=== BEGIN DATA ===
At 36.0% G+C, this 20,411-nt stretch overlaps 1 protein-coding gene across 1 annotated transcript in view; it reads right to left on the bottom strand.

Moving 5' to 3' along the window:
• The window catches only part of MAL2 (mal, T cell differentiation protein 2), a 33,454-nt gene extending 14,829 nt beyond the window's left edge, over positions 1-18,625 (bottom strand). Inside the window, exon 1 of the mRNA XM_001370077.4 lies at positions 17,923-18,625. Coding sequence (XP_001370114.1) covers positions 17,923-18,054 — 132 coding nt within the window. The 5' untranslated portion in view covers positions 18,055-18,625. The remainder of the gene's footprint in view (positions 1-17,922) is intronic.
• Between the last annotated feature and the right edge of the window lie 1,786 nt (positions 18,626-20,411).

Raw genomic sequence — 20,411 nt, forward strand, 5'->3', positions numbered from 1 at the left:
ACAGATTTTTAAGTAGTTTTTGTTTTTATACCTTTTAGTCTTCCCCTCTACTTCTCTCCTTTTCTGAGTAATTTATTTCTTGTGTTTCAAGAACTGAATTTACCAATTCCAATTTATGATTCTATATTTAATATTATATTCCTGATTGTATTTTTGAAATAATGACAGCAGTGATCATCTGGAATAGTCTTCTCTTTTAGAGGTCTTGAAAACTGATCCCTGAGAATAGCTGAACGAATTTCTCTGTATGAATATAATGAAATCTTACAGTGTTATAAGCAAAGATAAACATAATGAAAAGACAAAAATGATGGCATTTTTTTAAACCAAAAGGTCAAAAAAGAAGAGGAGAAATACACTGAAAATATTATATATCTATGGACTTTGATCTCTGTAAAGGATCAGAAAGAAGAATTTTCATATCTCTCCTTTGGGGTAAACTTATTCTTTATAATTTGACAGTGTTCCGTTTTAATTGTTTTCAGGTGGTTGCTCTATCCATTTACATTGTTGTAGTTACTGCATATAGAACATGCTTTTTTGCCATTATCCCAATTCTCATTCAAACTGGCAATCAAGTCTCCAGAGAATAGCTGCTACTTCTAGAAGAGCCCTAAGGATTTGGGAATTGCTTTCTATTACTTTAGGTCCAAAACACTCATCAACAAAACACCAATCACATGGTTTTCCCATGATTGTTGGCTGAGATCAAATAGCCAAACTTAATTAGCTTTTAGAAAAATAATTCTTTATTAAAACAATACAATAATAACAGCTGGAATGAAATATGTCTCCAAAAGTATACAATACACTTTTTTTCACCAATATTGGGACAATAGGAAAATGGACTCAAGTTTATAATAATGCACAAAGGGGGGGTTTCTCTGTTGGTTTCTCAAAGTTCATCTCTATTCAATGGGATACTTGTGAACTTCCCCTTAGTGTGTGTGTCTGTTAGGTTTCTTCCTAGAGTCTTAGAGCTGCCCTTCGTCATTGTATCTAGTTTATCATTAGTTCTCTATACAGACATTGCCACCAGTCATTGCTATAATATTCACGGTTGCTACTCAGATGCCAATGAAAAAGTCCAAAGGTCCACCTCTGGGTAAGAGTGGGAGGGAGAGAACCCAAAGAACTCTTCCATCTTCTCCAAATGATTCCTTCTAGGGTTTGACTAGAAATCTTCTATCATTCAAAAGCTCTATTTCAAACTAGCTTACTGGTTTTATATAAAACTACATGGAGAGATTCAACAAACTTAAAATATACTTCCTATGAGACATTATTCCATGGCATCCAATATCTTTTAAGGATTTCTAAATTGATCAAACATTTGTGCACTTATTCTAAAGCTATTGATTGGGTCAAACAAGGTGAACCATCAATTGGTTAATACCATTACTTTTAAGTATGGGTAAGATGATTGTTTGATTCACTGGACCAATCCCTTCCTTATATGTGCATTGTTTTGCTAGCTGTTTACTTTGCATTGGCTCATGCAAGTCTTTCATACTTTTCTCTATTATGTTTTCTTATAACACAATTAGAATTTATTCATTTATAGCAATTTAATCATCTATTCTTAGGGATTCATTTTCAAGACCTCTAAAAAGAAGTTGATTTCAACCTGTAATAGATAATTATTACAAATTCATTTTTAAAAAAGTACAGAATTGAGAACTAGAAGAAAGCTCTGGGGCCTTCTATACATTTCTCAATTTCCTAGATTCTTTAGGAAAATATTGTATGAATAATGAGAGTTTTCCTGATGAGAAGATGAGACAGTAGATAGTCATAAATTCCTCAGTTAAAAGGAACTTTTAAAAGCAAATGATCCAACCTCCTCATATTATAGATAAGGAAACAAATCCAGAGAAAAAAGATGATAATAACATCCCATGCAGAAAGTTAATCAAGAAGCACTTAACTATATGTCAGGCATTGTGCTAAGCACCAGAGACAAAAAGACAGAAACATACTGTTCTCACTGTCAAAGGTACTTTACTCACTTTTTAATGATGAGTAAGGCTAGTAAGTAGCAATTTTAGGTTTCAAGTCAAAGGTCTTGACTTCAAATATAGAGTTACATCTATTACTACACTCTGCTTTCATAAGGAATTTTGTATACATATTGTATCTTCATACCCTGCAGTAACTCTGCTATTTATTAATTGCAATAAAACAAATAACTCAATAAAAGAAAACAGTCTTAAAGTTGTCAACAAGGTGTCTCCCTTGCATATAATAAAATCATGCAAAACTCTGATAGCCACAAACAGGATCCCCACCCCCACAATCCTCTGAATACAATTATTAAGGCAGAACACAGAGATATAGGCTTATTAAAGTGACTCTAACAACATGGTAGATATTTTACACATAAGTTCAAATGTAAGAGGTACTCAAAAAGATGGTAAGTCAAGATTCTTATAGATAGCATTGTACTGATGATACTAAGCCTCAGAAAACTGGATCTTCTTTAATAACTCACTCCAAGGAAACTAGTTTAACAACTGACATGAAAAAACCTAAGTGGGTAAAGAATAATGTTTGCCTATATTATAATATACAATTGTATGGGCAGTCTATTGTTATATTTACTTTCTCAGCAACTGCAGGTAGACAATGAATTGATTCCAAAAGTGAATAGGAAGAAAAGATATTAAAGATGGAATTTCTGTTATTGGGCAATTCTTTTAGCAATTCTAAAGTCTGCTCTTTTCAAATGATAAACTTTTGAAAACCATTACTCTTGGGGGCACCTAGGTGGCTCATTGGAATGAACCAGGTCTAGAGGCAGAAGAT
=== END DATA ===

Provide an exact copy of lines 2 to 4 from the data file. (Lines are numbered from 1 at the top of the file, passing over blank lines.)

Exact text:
Moving 5' to 3' along the window:
• The window catches only part of MAL2 (mal, T cell differentiation protein 2), a 33,454-nt gene extending 14,829 nt beyond the window's left edge, over positions 1-18,625 (bottom strand). Inside the window, exon 1 of the mRNA XM_001370077.4 lies at positions 17,923-18,625. Coding sequence (XP_001370114.1) covers positions 17,923-18,054 — 132 coding nt within the window. The 5' untranslated portion in view covers positions 18,055-18,625. The remainder of the gene's footprint in view (positions 1-17,922) is intronic.
• Between the last annotated feature and the right edge of the window lie 1,786 nt (positions 18,626-20,411).